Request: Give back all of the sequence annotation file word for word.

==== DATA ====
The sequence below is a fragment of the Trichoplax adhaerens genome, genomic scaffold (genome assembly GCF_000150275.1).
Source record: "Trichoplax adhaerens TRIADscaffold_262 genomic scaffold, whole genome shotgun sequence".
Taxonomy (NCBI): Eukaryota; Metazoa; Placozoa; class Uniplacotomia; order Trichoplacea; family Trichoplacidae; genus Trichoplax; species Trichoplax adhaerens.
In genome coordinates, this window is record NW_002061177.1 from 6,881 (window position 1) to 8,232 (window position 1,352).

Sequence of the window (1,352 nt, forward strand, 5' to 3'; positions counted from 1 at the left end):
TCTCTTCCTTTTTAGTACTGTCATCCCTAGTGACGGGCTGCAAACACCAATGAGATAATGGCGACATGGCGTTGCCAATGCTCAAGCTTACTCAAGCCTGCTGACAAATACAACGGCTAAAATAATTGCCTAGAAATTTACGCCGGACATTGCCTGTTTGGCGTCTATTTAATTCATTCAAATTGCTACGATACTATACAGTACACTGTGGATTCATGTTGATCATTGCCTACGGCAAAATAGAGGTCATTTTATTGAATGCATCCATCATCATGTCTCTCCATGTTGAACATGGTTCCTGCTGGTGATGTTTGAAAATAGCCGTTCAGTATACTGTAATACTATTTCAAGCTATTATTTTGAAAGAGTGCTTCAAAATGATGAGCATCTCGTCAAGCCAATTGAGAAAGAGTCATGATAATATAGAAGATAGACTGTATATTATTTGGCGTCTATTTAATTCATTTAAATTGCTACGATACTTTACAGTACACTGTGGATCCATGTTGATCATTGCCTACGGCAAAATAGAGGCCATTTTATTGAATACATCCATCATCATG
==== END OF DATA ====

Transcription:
The sequence below is a fragment of the Trichoplax adhaerens genome, genomic scaffold (genome assembly GCF_000150275.1).
Source record: "Trichoplax adhaerens TRIADscaffold_262 genomic scaffold, whole genome shotgun sequence".
Taxonomy (NCBI): Eukaryota; Metazoa; Placozoa; class Uniplacotomia; order Trichoplacea; family Trichoplacidae; genus Trichoplax; species Trichoplax adhaerens.
In genome coordinates, this window is record NW_002061177.1 from 6,881 (window position 1) to 8,232 (window position 1,352).

Sequence of the window (1,352 nt, forward strand, 5' to 3'; positions counted from 1 at the left end):
TCTCTTCCTTTTTAGTACTGTCATCCCTAGTGACGGGCTGCAAACACCAATGAGATAATGGCGACATGGCGTTGCCAATGCTCAAGCTTACTCAAGCCTGCTGACAAATACAACGGCTAAAATAATTGCCTAGAAATTTACGCCGGACATTGCCTGTTTGGCGTCTATTTAATTCATTCAAATTGCTACGATACTATACAGTACACTGTGGATTCATGTTGATCATTGCCTACGGCAAAATAGAGGTCATTTTATTGAATGCATCCATCATCATGTCTCTCCATGTTGAACATGGTTCCTGCTGGTGATGTTTGAAAATAGCCGTTCAGTATACTGTAATACTATTTCAAGCTATTATTTTGAAAGAGTGCTTCAAAATGATGAGCATCTCGTCAAGCCAATTGAGAAAGAGTCATGATAATATAGAAGATAGACTGTATATTATTTGGCGTCTATTTAATTCATTTAAATTGCTACGATACTTTACAGTACACTGTGGATCCATGTTGATCATTGCCTACGGCAAAATAGAGGCCATTTTATTGAATACATCCATCATCATG